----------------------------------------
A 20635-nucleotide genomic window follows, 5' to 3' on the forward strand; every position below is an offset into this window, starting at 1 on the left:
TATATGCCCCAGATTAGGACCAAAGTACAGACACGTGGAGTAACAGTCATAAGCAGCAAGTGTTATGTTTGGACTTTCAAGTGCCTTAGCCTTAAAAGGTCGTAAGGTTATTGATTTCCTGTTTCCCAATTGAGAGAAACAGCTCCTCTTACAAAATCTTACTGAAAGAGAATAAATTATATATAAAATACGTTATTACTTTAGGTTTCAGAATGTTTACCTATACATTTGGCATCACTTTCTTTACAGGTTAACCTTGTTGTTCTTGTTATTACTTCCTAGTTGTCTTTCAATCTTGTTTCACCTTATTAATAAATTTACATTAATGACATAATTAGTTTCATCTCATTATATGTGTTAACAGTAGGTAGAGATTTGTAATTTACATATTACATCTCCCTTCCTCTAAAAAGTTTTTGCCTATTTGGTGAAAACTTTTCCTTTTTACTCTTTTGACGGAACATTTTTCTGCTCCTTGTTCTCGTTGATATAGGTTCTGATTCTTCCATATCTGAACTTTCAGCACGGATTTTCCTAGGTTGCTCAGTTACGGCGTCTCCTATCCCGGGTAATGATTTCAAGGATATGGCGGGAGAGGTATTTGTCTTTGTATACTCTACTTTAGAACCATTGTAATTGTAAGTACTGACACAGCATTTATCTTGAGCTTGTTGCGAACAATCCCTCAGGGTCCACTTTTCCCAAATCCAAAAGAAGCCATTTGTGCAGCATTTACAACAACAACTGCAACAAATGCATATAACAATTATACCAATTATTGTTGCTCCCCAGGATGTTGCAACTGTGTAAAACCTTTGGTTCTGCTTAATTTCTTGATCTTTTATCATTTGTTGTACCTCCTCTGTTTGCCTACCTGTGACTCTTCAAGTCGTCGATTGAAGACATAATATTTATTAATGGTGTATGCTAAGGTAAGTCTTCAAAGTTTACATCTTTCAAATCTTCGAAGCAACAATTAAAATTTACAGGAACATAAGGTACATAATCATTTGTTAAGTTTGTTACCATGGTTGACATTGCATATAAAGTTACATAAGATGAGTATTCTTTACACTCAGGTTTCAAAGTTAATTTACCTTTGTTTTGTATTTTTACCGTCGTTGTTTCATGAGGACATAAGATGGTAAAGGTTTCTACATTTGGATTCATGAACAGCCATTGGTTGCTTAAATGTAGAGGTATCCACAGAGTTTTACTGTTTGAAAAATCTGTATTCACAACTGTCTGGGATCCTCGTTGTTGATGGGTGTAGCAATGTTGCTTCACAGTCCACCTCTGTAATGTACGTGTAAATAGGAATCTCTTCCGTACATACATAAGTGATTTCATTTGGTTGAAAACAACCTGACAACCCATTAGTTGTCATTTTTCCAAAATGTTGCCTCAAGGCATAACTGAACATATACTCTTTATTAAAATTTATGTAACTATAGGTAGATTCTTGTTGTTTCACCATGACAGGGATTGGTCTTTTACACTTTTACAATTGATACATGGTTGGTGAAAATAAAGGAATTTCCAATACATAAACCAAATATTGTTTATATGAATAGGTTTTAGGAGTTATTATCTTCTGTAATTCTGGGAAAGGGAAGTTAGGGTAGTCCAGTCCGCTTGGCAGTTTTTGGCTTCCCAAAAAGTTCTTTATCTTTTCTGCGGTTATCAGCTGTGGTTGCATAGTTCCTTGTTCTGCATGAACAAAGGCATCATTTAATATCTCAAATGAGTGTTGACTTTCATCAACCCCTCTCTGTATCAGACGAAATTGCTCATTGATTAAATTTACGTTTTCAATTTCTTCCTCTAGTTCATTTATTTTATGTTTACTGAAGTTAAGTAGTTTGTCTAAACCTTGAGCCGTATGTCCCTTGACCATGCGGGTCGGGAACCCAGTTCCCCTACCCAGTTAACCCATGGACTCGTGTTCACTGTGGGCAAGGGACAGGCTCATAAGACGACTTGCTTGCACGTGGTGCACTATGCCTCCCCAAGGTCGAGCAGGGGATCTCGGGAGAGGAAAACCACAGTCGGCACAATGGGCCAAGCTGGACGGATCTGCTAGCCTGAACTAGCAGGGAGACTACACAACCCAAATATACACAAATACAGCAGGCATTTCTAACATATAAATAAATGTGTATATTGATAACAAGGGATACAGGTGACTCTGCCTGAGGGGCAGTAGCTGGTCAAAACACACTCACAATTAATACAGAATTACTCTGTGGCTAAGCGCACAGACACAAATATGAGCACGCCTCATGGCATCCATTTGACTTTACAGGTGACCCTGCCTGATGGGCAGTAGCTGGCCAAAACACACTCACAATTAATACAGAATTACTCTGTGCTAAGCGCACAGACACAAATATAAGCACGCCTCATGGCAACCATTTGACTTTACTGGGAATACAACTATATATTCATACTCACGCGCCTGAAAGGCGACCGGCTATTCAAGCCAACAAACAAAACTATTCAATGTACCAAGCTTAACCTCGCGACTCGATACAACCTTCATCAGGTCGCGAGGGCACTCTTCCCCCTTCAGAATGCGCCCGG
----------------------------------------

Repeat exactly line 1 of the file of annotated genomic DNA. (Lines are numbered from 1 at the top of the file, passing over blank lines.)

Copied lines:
A 20635-nucleotide genomic window follows, 5' to 3' on the forward strand; every position below is an offset into this window, starting at 1 on the left: